Security researchers have a working prototype of an instant messaging application that aims to thoroughly obscure and scrub evidence that two parties have been chatting.
The Invisible.im project, which is looking for developers, aims to solve a difficult security problem of online messaging services: metadata, or information about other data that can give law enforcement and governments leads on people they’re investigating.
Even if an IM conversation between two people is encrypted, a determination that two people merely communicated can be enough for authorities to ask a court for warrants for other information that could eventually compromise their conversations.
That information could come from buddy lists or instant messaging servers that broker conversations and log information.
“Invisible.im makes it possible for any member of the public to communicate with a journalist (or indeed, anyone) without leaving a retrospectively recoverable forensic trail behind on third-party servers,” according to the project’s website.
Invisible.im was launched by IT security analyst Patrick Gray; HD Moore, chief research officer of the security company Rapid7; the vulnerability researcher known as ”The Grugq” and another researcher, Ducktor Richö.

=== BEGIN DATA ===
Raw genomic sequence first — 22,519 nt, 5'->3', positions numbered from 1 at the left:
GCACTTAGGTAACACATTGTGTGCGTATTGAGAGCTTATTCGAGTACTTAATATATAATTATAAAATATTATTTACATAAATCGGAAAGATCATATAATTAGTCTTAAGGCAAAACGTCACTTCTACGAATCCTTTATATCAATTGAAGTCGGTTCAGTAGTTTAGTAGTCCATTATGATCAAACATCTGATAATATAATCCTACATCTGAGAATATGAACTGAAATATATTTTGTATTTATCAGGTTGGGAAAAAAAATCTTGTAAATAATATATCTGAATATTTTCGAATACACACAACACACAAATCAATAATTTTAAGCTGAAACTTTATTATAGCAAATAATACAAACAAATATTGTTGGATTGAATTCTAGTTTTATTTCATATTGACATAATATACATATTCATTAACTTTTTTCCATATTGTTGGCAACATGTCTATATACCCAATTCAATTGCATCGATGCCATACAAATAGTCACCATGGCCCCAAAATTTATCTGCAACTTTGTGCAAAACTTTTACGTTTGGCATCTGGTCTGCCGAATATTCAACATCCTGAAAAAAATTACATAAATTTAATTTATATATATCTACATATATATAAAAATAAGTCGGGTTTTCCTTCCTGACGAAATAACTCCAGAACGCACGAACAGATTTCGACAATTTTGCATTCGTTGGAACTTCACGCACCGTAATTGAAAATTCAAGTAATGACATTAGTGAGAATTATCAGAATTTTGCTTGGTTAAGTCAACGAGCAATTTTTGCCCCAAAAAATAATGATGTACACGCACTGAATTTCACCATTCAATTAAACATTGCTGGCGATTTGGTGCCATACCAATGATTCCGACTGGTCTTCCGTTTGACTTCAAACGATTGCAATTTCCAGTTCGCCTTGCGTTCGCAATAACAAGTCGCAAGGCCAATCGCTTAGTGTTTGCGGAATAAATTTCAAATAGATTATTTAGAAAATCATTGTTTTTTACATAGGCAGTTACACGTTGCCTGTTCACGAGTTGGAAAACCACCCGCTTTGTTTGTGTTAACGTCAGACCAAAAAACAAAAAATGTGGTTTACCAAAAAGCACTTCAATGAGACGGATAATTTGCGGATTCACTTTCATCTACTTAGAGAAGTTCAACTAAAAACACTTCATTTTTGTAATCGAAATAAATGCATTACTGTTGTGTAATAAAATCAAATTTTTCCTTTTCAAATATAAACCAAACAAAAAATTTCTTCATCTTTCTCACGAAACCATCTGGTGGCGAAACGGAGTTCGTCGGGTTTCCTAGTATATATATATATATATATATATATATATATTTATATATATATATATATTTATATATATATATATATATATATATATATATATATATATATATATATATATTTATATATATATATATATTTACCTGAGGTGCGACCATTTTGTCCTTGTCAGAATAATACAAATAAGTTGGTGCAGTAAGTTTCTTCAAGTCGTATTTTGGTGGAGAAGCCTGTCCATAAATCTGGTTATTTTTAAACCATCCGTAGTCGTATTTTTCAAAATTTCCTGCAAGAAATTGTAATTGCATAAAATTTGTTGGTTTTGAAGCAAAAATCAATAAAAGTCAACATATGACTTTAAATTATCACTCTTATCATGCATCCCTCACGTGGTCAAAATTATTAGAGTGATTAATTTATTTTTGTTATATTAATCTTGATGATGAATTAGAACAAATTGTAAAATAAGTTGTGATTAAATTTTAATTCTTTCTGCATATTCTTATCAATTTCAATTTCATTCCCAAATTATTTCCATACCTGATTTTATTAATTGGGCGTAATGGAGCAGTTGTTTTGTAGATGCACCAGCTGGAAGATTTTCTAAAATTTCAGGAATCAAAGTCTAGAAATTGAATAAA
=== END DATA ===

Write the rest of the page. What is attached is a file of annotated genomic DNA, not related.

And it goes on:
The foundation of Invisible.im is built around XMPP, the widely used chat protocol. But rather than using servers across the Internet to broker the transfer of messages, Invisible.im sets up a local XMPP server on a user’s computer.
That local XMPP server then connects to a TOR hidden service. TOR is short for The Onion Router, an anonymity network that encrypts Internet traffic in order to give greater privacy to a Web browser. TOR can also be used to set up a “hidden” website, or one hosted on the network whose true IP address is masked.
Chats are encrypted using OTR, or Off The Record, an encryption plugin. Invisible.im will use “ephemeral” encryption keys for those OTR sessions, which are scrubbed when the chat session ends. Chats will also have another layer of encryption by virtue of using TOR.
An “anonymous” mode of Invisible.im will allow a person to contact another person, for example, by downloading Invisible.im and then entering the hidden service address of the person. The project is considering creating an address book so people can find the verifiable addresses of others they wish to contact.
A more secure mode will allow two people who have been cryptographically verified to chat. In that mode, “no one can tell they are on each other’s ‘buddy lists’ or that they have ever had a conversation, let alone when,” according to the project’s website.
It means authorities will not be able to infer relationships between users of the program by passively observing internet traffic, it said.